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Maintaining Sanitation While Off The Grid

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Humans can be animals, and as such, we can get pretty dirty before anything really bad happens. Sure, we may smell a little funky, but the reality is that people nowadays are probably a little too clean. With everything being anti-bacterial, humans are most likely making ourselves weaker by trying to be so clean.

But none of this means that you shouldn’t be a sanitary person. Beyond the smell, there are some serious health risks and side effects to being unsanitary. However, staying sanitary can be difficult if you’re in an off-grid situation with no running water or other modern amenities.

And if you’re going to be in an off-grid scenario for the long term, sanitation can get a bit tricky. Especially if you have limited or no running water. If your house doesn’t have a well, the stream freezes in the winter or something happens to your pipes, then you need to be prepared to be both clean and frugal with the water you do have.

It is important to bathe regularly, both for comfort and for health, so it is imperative to be able to provide quite a large amount of water per person, per day. You also will need to decide how and where to store this water.

Just a quick note: If you have reliable running water and there is a natural disaster on the way, such as an ice storm or hurricane, plug your bathtub and fill it. A bathtub usually holds more than 70 gallons of water that can be used for washing and flushing the toilet. You also could use it for cooking and drinking if you filter it properly. Either way, a filled bathtub can be a huge asset in case of emergency.

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Now, the rule of thumb is that you need one gallon of water per person, per day, for both drinking and sanitation. However, this amount is really only the bare minimum. This amount is recommended because most people won’t have to go more than a few days without running water.

There are a lot of factors to consider when deciding how much water you’ll need for all your needs, which include drinking, cooking and washing. The number of people is the most obvious one, but you also need to take into account the age and overall health of your people, along with the weather and average temperatures where you live.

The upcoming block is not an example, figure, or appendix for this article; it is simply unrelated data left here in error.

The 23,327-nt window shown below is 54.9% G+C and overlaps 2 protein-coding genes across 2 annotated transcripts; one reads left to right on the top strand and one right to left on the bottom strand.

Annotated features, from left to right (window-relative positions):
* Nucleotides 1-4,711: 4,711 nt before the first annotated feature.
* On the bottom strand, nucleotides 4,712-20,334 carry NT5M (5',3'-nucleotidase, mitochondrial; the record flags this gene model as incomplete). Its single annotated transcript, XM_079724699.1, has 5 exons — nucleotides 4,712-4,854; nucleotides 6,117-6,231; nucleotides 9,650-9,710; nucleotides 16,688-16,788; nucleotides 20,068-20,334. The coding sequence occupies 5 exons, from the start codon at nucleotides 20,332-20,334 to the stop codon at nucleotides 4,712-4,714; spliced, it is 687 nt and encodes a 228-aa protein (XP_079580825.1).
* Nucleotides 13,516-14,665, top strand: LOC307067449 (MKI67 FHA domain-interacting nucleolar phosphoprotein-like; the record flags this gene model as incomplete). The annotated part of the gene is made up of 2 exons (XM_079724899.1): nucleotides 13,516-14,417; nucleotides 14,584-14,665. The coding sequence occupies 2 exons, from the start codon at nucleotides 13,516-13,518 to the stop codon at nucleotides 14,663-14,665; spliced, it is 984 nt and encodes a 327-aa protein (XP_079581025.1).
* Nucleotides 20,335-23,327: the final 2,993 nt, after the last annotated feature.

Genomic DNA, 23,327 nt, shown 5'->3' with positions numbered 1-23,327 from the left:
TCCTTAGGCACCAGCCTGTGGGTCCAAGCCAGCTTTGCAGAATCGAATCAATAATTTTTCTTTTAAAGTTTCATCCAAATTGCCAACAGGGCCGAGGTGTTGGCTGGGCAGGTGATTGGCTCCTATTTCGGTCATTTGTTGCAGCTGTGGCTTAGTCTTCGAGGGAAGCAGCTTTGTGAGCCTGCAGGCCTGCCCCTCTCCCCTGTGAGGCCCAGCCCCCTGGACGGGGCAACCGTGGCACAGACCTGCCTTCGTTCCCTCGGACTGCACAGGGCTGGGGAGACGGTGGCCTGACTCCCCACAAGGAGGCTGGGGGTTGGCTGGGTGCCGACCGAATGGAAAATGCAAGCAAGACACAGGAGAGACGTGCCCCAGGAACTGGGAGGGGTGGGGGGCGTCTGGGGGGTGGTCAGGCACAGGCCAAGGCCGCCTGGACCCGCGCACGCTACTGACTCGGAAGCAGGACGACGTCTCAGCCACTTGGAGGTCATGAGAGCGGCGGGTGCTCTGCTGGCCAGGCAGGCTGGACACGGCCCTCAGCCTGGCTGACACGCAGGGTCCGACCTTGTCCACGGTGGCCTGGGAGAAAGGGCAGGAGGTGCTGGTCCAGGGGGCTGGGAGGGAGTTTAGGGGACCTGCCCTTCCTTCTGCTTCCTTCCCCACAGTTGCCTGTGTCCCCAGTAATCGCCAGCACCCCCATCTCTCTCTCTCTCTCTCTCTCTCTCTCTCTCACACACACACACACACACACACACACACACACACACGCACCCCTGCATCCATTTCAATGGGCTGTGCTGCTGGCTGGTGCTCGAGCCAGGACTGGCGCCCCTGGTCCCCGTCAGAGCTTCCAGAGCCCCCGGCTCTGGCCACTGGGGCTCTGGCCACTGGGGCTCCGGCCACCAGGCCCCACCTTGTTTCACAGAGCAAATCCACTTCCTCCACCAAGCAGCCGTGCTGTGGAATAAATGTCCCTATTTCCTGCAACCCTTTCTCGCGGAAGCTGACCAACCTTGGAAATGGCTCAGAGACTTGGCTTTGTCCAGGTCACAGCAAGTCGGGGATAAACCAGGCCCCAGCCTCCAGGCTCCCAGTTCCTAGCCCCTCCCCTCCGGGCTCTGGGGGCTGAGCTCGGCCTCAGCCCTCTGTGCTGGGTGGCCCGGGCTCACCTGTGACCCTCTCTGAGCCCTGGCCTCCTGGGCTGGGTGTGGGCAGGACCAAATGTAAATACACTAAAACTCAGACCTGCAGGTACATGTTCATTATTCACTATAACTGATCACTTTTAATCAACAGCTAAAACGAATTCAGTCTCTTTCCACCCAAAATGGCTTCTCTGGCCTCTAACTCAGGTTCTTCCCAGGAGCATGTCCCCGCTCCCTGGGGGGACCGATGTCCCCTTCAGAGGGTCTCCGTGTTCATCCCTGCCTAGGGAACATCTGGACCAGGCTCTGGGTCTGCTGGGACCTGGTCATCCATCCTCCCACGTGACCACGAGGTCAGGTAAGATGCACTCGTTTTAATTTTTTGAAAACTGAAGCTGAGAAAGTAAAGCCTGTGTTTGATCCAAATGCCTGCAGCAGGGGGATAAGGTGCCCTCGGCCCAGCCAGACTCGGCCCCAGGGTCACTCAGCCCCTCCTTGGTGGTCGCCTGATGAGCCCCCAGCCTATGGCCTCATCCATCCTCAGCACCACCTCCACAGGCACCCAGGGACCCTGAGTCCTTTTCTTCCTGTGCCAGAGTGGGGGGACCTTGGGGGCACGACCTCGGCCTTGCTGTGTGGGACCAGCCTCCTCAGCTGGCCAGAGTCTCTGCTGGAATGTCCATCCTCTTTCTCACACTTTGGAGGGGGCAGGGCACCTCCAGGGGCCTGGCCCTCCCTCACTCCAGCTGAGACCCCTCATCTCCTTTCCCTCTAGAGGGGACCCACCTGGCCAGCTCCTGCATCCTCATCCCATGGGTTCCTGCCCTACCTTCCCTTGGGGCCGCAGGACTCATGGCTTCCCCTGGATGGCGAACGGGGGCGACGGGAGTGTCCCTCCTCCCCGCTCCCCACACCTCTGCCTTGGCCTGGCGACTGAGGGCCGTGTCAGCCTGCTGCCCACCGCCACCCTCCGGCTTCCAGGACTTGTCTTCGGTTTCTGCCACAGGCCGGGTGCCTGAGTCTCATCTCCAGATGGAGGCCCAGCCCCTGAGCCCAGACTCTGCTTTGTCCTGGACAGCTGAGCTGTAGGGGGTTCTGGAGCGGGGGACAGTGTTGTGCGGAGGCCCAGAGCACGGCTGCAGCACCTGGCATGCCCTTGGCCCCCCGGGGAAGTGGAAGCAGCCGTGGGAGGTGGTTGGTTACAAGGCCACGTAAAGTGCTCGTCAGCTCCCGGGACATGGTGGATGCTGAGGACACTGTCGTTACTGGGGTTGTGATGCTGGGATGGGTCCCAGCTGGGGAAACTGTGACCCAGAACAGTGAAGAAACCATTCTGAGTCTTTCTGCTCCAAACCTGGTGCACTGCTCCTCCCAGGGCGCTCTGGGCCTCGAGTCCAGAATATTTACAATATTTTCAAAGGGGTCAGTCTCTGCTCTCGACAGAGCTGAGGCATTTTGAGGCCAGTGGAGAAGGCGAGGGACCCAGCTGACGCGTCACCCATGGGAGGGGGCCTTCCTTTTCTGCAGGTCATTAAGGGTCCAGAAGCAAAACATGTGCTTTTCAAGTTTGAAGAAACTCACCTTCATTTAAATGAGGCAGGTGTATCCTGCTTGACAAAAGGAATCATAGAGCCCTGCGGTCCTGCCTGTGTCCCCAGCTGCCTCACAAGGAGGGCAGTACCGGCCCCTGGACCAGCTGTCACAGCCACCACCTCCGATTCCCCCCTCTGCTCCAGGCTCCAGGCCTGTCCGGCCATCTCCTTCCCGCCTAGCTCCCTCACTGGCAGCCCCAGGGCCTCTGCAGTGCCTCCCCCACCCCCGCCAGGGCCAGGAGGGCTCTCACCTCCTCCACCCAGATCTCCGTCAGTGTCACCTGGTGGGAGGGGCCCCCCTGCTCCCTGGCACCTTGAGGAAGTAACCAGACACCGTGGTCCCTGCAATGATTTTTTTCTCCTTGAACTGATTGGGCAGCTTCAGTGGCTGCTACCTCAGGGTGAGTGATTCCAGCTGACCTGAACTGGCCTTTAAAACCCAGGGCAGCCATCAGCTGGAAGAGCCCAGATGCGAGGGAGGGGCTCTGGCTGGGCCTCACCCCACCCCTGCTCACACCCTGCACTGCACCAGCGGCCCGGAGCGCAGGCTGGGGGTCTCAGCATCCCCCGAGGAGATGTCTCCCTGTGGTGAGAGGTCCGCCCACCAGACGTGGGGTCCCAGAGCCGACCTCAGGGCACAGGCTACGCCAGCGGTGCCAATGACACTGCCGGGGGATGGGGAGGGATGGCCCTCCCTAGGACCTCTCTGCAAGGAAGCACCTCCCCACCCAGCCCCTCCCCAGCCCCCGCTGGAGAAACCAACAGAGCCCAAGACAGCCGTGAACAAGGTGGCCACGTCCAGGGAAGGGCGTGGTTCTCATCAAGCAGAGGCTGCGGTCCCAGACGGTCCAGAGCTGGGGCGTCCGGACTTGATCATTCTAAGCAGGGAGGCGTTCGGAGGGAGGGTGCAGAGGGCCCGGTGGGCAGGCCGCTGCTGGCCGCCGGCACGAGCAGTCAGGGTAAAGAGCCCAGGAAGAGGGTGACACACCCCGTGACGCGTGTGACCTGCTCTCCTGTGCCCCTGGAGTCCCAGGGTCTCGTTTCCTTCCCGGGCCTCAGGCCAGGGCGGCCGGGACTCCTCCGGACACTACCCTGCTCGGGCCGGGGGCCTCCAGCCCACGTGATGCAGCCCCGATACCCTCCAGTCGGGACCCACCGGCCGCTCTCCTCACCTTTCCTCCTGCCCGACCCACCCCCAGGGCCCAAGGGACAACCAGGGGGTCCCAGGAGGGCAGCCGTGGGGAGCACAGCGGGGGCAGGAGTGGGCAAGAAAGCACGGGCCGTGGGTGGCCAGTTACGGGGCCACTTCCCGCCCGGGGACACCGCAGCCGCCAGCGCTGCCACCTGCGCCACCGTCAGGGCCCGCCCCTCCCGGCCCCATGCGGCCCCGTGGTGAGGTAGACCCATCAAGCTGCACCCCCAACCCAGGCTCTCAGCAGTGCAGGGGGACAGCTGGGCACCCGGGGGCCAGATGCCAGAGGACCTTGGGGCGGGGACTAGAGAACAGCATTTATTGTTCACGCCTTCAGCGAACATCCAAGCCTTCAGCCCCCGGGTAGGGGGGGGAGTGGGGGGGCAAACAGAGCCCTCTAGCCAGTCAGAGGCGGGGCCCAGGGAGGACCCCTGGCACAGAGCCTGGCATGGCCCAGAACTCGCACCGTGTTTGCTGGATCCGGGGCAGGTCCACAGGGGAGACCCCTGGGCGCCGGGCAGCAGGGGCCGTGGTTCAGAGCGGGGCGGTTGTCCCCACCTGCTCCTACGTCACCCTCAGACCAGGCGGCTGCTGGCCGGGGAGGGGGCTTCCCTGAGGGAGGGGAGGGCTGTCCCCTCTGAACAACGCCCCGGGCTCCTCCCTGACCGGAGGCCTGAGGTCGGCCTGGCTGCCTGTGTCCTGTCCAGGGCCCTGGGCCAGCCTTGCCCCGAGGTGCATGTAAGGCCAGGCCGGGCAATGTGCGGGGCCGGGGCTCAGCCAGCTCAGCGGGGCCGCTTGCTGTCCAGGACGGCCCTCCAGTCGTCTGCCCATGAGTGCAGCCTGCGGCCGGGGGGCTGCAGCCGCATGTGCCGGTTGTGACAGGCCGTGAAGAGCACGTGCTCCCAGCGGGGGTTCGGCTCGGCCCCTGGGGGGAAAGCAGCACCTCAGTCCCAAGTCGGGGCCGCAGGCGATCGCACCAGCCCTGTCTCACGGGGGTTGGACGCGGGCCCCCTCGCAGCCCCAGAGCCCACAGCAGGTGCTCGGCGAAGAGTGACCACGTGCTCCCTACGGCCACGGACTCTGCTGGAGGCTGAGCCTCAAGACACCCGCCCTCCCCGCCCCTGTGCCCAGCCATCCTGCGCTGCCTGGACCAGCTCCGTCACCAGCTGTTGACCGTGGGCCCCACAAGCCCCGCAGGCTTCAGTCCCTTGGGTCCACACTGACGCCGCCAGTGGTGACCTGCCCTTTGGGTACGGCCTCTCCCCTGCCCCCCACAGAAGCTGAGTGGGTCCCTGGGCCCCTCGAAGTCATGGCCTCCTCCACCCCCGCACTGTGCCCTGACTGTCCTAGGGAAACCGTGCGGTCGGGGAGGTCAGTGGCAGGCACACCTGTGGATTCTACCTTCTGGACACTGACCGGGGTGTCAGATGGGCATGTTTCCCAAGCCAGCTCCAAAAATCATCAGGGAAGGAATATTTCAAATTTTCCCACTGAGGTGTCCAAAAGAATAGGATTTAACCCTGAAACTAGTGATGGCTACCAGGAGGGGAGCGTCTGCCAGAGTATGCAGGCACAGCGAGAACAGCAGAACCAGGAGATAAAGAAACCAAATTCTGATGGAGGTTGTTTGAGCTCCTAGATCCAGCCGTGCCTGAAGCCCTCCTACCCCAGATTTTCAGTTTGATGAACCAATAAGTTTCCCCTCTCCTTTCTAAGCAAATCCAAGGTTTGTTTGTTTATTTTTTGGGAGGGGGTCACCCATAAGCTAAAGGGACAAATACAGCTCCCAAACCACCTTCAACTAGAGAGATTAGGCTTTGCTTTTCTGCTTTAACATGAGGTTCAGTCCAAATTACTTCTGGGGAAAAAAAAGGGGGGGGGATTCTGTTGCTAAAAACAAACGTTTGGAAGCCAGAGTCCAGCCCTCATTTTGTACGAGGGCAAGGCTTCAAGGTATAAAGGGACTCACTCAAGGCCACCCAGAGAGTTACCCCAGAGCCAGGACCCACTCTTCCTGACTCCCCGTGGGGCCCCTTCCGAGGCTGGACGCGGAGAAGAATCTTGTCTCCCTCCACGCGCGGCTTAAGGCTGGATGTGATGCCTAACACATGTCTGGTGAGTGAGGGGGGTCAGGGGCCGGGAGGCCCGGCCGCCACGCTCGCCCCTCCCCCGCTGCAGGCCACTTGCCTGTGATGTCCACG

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If you know that you will have a source of water, such as melting snow, a spring, pond or stream, then you don’t need to store a lot of water. But melting snow can be a slow and laborious process and there’s always the possibility that an outdoor source of water could be contaminated. Therefore, it’s a good idea to have a supply of good drinking water on hand.

If you’re flying solo, you can most likely get by on a gallon and a half of water per day. This will give you plenty of water to wash yourself and anything else, like dishes or clothes, and also will be enough for you to drink and cook with.

However, if you’re in a very hot or very cold environment, you need to up that amount by at least another half gallon. While you’re going to be losing a lot of water to sweat in hot places, dry, cold air really sucks the moisture out of you as well. The only advantage of cold weather is that you need less water for bathing because your body won’t be perspiring as much.

If you’re not solo, then you really need to pay extra attention to the sanitation of others, as well as yourself. And some people will need more water than others. For instance, a pregnant woman will need at least two gallons per day because she will need to consume more water both for herself and the baby, and she will need to bathe more often.

You also need to take into account when that birth will happen. If you’re in an emergency situation or planning on a home birth, then you need to make sure that you have 50 to 60 gallons of water for the birth alone. You will need to thoroughly wash the baby and the mother, and provide plenty of clean linens as well. This is on top of the two gallons she will need daily leading up to and after the birth.

The elderly and young may require more water for sanitation, too. Both age groups can suffer from incontinence and similar issues. They fall into the two-gallon-a-day group, along with the sick and injured. All of these people may be more susceptible to infections and disease due to weakened immune systems. If anyone in your group is bed bound, then you should probably up the amount to three gallons per day to provide for in-bed baths and the like.

For long-term, off-grid situations, sanitation should be high on the priority list. With some preparation and planning, you can be clean, healthy and sanitary just by making sure you have enough clean water for you and your group.

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